While no one ever wants to get sick, there’s usually the assumption that the symptoms will be short-lived and you’ll be able to get back to your daily activities sooner rather than later. But for those dealing with Long Covid, which is defined as new, returning or ongoing symptoms after the initial COVID-19 infection, the dream of returning to pre-illness activity levels could feel far from reach. 

CivicScience asked more than 2,400 U.S. adults about their experience with Long Covid and discovered that while 13% of respondents report knowing someone inside of their home who has experienced Long Covid symptoms, 23% know someone outside of the home. A much smaller 5% know both. 

That’s more than 40% of U.S. adults with some experience of Long Covid. 

Those who live in the South and Midwest are the most likely to have some experience with Long Covid, be it themselves or someone they know.

When it comes to age, respondents under 30 are roughly twice as likely as their counterparts to know someone with Long Covid (or have experienced it themselves).

When examining the pandemic’s financial impact on consumers, those who report being better off are the most likely to know someone with Long Covid. However, there is a strong percentage of people who report being worse off financially who also have this experience with this health issue.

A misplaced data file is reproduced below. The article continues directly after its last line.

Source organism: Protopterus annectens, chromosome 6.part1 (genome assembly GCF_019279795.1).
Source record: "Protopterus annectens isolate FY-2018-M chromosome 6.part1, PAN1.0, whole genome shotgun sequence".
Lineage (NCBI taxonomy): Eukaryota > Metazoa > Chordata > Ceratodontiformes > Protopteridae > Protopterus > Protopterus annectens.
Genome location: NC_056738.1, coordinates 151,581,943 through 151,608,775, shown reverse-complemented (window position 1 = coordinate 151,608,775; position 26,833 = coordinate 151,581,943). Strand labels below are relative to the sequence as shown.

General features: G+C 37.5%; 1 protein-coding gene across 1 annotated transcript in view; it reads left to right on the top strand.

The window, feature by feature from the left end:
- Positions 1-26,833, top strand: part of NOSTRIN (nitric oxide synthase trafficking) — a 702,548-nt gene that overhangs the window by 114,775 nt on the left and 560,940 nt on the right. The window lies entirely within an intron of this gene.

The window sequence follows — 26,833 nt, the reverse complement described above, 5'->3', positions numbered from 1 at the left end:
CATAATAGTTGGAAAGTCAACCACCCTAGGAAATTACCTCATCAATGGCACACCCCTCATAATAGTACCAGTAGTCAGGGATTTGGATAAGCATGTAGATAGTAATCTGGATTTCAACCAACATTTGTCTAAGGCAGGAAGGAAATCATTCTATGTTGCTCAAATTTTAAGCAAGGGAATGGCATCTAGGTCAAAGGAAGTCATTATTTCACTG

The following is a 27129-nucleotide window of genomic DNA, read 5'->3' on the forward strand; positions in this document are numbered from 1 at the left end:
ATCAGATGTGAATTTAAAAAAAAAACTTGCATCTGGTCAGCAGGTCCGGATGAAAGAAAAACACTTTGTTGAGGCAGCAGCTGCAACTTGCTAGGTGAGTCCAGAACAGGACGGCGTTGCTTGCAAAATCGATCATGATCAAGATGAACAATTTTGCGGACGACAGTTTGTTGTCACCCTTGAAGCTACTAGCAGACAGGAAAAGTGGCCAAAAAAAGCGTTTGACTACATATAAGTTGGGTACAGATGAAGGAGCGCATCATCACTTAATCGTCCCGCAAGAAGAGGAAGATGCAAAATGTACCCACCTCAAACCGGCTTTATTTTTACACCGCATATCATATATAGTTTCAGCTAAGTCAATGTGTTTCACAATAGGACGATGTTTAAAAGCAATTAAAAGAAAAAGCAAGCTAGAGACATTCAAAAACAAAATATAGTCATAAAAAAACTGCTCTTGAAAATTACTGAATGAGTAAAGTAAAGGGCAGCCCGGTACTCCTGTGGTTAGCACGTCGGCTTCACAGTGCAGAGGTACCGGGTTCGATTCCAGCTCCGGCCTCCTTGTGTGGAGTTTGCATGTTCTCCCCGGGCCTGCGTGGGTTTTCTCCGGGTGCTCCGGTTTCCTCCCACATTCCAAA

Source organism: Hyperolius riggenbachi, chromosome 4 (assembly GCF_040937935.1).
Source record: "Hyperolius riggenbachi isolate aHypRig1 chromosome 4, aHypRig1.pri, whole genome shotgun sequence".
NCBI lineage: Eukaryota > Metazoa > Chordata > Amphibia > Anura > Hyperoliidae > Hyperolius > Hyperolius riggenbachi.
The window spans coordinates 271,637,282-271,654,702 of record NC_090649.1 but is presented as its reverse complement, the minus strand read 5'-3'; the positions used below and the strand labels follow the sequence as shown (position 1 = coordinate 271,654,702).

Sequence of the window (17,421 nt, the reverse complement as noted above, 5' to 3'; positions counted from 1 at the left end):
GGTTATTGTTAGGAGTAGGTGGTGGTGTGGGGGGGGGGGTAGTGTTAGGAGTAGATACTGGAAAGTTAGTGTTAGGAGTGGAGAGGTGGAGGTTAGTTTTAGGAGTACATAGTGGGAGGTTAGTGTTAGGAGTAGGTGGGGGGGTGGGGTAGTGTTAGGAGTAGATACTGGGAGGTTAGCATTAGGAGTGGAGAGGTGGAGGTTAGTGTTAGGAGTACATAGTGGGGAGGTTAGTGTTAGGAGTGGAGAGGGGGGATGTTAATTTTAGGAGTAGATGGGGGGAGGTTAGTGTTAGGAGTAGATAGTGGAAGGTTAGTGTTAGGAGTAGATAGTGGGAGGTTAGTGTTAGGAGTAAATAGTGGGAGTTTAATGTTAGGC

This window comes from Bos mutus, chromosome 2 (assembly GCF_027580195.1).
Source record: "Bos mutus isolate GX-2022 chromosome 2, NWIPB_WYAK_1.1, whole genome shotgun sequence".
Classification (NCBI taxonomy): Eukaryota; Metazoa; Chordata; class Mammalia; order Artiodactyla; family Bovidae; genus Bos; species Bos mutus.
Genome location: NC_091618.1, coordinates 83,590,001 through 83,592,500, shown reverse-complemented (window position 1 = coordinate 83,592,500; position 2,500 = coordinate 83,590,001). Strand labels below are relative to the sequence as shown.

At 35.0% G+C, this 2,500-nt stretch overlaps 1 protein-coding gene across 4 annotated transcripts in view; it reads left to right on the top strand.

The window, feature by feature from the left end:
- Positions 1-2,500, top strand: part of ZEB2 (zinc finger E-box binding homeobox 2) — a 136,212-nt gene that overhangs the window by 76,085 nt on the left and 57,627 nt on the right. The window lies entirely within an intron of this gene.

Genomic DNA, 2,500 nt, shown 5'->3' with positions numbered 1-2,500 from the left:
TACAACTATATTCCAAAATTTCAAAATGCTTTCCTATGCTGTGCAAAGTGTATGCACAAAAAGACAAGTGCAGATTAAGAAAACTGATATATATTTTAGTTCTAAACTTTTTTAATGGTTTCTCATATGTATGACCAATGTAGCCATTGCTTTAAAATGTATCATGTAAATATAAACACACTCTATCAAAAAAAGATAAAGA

Looking at current job status, Long Covid experience is more common in those who are working remotely or unemployed.

Given the long-term impacts of Long Covid symptoms, it may not come as a surprise that there’s a strong correlation between Long Covid and health concerns–both mental and physical. Those who have a household experience with Long Covid are much more likely to report being impacted by mental health challenges, and those who have any connection to ongoing Covid are eight percentage points more likely to have visited the doctor three or more times in the past year.

Additionally, those reporting experience with Long Covid are much more likely to consider themselves not very healthy at all, further noting the overall impact on one’s health the syndrome can cause.

Unfortunately, Long Covid, and Covid in general, aren’t going away any time soon. With more than 40% of U.S. adults having some experience with Long Covid, and a large percentage of those being remote workers under 30 years old, the ramifications of the virus are hitting this segment of U.S. adults not just physically, but financially and psychologically, too. So as Covid symptoms continue to stretch into the future, long-term health–in every sense of the word–will likely continue to be a top concern.